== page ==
What Is the Section 8 Housing Choice Voucher Program?

The Section 8 Housing Choice Voucher (HCV) program is a federal rental assistance program that helps low-income renters pay some, or all of their monthly rent.

The main benefit of the Section 8 Housing Choice Voucher program is that participants can choose their own rental unit (with some restrictions).

Section 8 HCV tenants pay 30% to 40% of the household’s adjusted monthly income toward rent. The rest is paid directly to the landlord by the Public Housing Agency (commonly called a housing authority) that manages the household’s voucher.

Overseen and funded by the U.S. Department of Housing and Urban Development (HUD), there are more than 2,400 HUD Public Housing Agencies nationwide that individually manage the Section 8 HCV program.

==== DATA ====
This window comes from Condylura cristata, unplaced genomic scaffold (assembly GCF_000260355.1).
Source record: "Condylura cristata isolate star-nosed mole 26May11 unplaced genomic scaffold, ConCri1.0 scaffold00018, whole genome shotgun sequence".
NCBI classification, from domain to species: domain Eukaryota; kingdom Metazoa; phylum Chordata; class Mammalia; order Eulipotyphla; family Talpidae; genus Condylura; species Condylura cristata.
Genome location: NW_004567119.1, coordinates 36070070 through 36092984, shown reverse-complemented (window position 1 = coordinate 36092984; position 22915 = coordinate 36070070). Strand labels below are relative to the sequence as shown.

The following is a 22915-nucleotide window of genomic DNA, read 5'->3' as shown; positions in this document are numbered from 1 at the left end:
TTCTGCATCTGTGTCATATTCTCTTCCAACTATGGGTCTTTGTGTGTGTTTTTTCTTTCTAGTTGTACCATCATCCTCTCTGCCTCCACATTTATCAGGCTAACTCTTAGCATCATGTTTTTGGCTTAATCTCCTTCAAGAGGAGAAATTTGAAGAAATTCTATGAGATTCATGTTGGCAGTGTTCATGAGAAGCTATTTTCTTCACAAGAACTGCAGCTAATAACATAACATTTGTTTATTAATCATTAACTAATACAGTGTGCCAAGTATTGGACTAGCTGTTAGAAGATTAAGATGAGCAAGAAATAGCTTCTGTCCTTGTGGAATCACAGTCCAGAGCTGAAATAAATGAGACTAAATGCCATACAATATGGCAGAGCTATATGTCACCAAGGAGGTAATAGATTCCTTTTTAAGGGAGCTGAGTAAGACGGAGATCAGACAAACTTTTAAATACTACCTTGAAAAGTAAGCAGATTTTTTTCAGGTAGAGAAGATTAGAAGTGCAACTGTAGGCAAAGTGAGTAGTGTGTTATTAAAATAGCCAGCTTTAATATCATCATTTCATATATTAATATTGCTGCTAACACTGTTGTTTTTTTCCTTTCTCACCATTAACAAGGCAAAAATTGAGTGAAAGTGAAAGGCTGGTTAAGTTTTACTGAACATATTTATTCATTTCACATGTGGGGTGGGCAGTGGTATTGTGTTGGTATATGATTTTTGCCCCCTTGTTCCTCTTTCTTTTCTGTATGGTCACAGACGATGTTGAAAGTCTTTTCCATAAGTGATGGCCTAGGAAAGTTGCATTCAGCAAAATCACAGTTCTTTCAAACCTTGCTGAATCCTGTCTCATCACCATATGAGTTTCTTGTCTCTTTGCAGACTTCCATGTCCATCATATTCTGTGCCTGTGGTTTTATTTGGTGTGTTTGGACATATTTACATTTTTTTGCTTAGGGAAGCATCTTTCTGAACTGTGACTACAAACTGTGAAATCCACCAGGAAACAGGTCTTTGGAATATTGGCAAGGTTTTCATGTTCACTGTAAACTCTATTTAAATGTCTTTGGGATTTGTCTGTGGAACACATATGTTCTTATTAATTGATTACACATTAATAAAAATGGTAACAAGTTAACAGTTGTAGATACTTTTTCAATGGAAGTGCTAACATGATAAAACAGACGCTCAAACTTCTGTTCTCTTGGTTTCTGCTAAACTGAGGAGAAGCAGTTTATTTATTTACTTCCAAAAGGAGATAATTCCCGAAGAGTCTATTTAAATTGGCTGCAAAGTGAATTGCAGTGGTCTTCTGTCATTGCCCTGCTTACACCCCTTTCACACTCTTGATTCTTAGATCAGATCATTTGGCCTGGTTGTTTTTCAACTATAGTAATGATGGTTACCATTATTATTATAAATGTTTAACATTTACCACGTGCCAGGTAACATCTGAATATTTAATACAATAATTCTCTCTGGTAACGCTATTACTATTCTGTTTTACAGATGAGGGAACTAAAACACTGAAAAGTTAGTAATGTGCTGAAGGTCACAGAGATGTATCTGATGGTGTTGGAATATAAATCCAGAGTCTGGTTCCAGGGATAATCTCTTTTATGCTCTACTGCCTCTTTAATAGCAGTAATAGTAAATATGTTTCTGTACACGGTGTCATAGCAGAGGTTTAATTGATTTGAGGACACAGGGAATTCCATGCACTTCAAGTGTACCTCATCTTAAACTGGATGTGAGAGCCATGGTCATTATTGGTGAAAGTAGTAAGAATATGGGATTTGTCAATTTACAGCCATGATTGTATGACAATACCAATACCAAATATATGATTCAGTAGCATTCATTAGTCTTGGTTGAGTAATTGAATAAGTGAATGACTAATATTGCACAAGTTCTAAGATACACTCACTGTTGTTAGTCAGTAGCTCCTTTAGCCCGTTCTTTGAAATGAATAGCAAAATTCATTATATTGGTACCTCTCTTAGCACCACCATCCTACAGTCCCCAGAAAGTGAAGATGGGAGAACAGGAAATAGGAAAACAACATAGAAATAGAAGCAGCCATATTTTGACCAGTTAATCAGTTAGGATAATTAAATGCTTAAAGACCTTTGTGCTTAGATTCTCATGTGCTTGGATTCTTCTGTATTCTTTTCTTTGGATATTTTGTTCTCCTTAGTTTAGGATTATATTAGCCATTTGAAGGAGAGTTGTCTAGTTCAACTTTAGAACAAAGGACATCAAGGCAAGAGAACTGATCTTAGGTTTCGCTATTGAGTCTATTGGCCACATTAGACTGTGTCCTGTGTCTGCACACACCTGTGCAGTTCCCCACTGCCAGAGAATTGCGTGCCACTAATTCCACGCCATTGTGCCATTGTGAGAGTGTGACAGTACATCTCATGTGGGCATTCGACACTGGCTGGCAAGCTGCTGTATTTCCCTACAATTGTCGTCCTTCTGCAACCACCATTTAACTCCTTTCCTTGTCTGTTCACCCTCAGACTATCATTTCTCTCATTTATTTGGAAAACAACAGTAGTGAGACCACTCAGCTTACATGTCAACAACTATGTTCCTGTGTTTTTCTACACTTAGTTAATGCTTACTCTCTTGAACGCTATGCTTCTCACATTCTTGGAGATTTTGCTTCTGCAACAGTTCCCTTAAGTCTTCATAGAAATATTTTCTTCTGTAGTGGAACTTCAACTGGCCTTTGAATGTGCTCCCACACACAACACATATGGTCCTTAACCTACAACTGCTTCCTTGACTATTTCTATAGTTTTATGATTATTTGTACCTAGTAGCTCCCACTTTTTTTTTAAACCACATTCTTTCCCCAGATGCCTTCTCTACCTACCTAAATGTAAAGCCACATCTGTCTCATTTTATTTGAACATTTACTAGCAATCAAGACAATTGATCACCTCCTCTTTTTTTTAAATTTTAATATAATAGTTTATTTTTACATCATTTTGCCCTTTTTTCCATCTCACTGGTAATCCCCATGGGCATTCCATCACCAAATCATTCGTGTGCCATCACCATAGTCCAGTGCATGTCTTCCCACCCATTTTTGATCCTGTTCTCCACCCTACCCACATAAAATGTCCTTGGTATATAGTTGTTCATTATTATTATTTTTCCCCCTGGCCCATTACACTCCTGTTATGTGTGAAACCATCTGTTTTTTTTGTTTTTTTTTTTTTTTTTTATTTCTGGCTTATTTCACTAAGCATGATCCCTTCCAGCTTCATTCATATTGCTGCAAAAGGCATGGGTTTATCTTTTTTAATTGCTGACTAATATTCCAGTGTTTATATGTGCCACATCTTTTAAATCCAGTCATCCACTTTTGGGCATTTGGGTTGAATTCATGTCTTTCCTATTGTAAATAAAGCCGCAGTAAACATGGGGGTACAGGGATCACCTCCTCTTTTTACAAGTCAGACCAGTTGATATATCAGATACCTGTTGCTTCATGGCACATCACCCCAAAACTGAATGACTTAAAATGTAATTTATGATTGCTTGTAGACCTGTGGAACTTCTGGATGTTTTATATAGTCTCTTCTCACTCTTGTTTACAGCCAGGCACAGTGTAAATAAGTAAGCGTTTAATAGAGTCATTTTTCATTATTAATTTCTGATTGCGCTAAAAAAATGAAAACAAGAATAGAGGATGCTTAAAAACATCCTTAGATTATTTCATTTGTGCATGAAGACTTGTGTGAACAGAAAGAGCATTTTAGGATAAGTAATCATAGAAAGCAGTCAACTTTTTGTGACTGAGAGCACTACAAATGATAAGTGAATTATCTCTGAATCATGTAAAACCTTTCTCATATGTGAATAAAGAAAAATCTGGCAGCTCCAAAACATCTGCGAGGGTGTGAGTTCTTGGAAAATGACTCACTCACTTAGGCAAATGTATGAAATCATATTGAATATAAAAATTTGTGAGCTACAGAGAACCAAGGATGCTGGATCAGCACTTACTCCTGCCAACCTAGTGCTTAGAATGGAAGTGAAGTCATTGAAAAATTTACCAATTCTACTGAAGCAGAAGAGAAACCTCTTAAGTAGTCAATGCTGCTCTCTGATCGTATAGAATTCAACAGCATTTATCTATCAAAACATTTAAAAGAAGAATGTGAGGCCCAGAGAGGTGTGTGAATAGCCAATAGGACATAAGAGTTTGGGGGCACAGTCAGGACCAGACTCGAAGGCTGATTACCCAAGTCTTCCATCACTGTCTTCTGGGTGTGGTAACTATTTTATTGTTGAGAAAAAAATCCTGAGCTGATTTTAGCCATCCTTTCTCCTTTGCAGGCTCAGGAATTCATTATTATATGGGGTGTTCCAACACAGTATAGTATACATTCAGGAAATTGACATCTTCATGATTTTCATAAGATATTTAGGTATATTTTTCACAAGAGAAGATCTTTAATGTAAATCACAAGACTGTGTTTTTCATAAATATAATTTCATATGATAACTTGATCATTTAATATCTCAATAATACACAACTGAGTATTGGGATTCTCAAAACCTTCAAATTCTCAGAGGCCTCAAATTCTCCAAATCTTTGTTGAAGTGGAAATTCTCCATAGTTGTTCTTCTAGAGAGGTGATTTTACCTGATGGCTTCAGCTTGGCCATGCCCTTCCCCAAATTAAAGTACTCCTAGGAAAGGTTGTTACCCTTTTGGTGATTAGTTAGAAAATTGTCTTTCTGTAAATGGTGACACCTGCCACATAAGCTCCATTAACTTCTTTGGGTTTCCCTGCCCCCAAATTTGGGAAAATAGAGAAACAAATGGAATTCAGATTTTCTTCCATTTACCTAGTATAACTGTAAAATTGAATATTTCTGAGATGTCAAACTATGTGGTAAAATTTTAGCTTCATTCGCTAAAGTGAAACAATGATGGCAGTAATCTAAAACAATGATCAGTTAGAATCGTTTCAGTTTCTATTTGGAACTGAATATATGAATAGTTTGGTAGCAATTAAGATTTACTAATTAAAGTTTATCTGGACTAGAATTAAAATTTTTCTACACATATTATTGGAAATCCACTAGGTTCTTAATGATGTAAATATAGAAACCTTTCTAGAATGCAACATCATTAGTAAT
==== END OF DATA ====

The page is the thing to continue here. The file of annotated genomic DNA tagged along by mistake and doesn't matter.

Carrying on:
Read this guide to learn more about how the Section 8 HCV program works.

  • Note: This program is not to be confused with the Section 8 Project-Based Voucher (PBV) program. Section 8 PBV tenants are required to live in a specific apartment community or scattered site. After one year of occupancy, a Project-Based Voucher tenant may request to be placed on a waiting list to receive the next available Housing Choice Voucher or similar tenant-based rental assistance.

Start the guide at Part 1: Who Qualifies for Section 8 Housing? or choose a topic from the list below.

Section 8 Housing Choice Voucher Guide Guide